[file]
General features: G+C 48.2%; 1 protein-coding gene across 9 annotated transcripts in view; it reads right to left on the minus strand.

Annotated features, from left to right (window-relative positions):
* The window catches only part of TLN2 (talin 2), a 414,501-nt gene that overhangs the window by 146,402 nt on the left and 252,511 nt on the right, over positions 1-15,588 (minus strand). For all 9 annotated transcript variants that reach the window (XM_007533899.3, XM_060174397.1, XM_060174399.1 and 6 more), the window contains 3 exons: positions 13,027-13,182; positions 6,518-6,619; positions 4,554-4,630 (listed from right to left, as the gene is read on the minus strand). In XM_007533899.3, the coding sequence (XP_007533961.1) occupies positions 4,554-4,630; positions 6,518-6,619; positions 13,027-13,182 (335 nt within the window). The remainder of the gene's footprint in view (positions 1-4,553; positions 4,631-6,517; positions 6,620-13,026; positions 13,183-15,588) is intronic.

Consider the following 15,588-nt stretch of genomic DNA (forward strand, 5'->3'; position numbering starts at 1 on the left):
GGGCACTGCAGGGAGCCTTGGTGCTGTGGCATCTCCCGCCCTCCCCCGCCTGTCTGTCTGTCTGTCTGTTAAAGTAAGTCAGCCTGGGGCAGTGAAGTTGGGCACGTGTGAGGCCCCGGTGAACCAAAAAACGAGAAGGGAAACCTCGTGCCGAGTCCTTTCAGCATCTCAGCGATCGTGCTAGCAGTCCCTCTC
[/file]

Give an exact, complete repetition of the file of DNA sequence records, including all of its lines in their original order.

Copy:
General features: G+C 48.2%; 1 protein-coding gene across 9 annotated transcripts in view; it reads right to left on the minus strand.

Annotated features, from left to right (window-relative positions):
* The window catches only part of TLN2 (talin 2), a 414,501-nt gene that overhangs the window by 146,402 nt on the left and 252,511 nt on the right, over positions 1-15,588 (minus strand). For all 9 annotated transcript variants that reach the window (XM_007533899.3, XM_060174397.1, XM_060174399.1 and 6 more), the window contains 3 exons: positions 13,027-13,182; positions 6,518-6,619; positions 4,554-4,630 (listed from right to left, as the gene is read on the minus strand). In XM_007533899.3, the coding sequence (XP_007533961.1) occupies positions 4,554-4,630; positions 6,518-6,619; positions 13,027-13,182 (335 nt within the window). The remainder of the gene's footprint in view (positions 1-4,553; positions 4,631-6,517; positions 6,620-13,026; positions 13,183-15,588) is intronic.

Consider the following 15,588-nt stretch of genomic DNA (forward strand, 5'->3'; position numbering starts at 1 on the left):
GGGCACTGCAGGGAGCCTTGGTGCTGTGGCATCTCCCGCCCTCCCCCGCCTGTCTGTCTGTCTGTCTGTTAAAGTAAGTCAGCCTGGGGCAGTGAAGTTGGGCACGTGTGAGGCCCCGGTGAACCAAAAAACGAGAAGGGAAACCTCGTGCCGAGTCCTTTCAGCATCTCAGCGATCGTGCTAGCAGTCCCTCTC